Mari Wilson – Live Music Review

THE skyscraper of a beehive hairdo may have been disassembled, but Mari Wilson still lives up to her label as the Neasden Queen of Soul.

If you need cheering up, and an excuse to get your feet tapping for a couple of hours, Wilson will be right up your street. Soul music still courses through her veins – and will do for years to come. She’s ageless. Preserved in proverbial aspic.

Forty long years have passed since Wilson and The Wilsations crashed onto the music scene with a number of big hits such as Just What I’ve Always Wanted and Cry Me A River.

Yet apart from a more subdued hair style and The Wilsations being replaced by a less extravagant (but equally brilliant) band, little has changed. Wilson can still belt out a tune or four – and send audiences homes smiling, with a big spring in their step. She’s a gloom buster. A breath of fresh air in a country screaming out for it.

On Thursday night (March 16), while London was subdued by yet more train strikes, Wilson came to Pizza Express Live in the City’s Holborn and delivered a string of hits and covers from her extensive back book. A full house attested to her drawing power, consuming their glasses of Prosecco and chomping away at their Leggera pizza.

With her vocal delivery as crisp and sharp as her outfits (the glittering gold trouser suit was a revelation), Wilson conquered. The marvellous backing vocals from the hugely talented Lucy Potterton – together with a super band overseen by the passionate and demonstrative Richard Cottle – added to the musical experience.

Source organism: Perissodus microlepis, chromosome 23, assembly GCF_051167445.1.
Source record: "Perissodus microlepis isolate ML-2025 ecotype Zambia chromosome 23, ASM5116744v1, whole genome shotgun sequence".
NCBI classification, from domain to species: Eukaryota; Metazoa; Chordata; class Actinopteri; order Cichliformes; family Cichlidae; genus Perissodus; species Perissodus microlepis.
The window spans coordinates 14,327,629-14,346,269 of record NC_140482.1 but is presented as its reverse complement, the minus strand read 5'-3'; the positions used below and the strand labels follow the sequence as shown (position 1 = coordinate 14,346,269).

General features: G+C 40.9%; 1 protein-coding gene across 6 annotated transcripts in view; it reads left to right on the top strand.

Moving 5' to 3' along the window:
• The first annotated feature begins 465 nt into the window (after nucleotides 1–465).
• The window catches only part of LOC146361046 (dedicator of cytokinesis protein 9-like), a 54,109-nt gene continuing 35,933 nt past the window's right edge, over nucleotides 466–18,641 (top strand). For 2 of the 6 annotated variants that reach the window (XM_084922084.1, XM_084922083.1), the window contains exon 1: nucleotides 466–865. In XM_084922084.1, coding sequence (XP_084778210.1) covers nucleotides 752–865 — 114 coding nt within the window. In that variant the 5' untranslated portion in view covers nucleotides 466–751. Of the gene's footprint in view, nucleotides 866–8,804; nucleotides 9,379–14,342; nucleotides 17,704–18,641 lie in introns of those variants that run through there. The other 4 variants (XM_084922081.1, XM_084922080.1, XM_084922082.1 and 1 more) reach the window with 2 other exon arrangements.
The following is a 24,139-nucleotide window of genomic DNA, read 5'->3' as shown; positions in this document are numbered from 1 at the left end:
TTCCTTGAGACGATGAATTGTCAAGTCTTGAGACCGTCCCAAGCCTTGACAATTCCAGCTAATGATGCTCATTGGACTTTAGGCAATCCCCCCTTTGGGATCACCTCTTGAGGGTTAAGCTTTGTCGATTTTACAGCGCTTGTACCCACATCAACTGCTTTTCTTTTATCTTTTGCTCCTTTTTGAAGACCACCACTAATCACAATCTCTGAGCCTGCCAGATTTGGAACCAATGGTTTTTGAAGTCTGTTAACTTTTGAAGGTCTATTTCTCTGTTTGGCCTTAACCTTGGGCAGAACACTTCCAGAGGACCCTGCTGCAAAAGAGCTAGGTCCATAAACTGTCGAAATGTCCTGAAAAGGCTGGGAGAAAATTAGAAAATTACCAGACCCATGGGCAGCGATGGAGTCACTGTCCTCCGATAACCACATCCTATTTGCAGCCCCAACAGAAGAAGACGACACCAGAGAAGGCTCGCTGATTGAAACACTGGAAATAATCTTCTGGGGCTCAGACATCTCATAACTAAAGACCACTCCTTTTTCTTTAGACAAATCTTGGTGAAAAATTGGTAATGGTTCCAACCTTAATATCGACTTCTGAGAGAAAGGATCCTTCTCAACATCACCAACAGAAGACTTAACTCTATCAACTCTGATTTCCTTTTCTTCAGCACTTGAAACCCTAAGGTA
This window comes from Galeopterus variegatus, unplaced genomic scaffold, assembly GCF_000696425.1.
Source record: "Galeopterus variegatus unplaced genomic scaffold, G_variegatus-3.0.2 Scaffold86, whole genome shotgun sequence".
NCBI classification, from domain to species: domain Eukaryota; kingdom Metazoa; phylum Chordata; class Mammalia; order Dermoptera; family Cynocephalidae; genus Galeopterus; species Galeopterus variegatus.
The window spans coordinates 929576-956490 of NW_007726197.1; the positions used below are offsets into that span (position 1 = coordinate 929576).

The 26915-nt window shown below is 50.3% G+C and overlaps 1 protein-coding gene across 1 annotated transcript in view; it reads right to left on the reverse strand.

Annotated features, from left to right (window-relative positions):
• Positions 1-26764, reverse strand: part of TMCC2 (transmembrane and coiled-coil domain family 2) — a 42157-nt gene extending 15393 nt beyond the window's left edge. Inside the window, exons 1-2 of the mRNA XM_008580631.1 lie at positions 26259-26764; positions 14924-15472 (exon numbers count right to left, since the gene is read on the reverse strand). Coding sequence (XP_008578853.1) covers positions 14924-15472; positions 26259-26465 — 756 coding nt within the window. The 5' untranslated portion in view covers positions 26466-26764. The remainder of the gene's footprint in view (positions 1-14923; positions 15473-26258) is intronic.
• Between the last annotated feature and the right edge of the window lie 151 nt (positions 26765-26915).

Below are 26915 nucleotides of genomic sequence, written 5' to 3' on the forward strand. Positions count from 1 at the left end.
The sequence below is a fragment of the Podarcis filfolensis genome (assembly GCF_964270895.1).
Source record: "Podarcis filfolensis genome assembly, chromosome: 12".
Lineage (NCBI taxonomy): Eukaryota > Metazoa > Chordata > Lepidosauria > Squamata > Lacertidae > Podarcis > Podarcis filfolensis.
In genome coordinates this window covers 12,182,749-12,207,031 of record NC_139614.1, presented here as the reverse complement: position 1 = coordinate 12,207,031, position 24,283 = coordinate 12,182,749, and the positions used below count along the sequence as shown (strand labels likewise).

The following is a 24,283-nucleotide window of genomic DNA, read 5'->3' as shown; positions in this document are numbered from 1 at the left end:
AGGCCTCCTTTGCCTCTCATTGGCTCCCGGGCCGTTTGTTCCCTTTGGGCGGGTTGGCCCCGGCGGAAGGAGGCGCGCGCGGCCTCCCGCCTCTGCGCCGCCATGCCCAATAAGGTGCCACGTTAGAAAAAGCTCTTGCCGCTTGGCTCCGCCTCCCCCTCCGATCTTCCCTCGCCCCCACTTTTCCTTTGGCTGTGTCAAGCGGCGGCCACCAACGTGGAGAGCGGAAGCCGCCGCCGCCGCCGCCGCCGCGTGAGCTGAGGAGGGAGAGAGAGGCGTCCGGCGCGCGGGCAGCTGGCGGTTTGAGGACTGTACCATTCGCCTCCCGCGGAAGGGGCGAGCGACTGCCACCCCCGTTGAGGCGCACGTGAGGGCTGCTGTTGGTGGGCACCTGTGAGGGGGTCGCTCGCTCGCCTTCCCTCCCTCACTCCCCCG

Drawing heavily from her 2016 ‘Pop Deluxe’ album, Wilson belted out a number of familiar songs for those who were in their heyday during the 1960s and 1970s – the opening You’re My World and Anyone Who had A Heart (both number one hits for Cilla Black).There was also a delicious rendition of Sandie Shaw’s 1964 number one hit (There’s) Always Something There To Remind Me, written by Burt Bacharach – and White Horses, the theme song to a TV series of the same name that was first shown in the UK in the late 1960s.Other standouts were in plentiful supply, including Carole Bayer Sager’s A Groovy Kind of Love (made famous by Phil Collins) and Perhaps, Perhaps, Perhaps. Don’t Sleep In The Subway triggered a Pizza Express Live sing-along: an unusual event given the normally conservative nature of the audience and the fact they are still usually stuffing their faces with sumptuous Pizza.

The best was saved to last with Wilson treating the audience to her two big hits, Cry Me A River (originally written for Ella Fitzgerald in 1953, but sung two years later by Julie London) and Just What I’ve Always Wanted.

All wonderfully dramatic, all wonderfully theatrical as Richard Cottle prompted the band to new heights (brother Laurence was on bass, Tim Goodyer on drums and Mark Cox on guitar).A night that brought much cheer to those unsure about how they were going to get home. We should be glad of the fact that Mari Wilson still sparkles. More champagne than Prosecco.

https://www.pizzaexpresslive.com/venues/pizzaexpress-live-holborn www.mariwilson.co.uk

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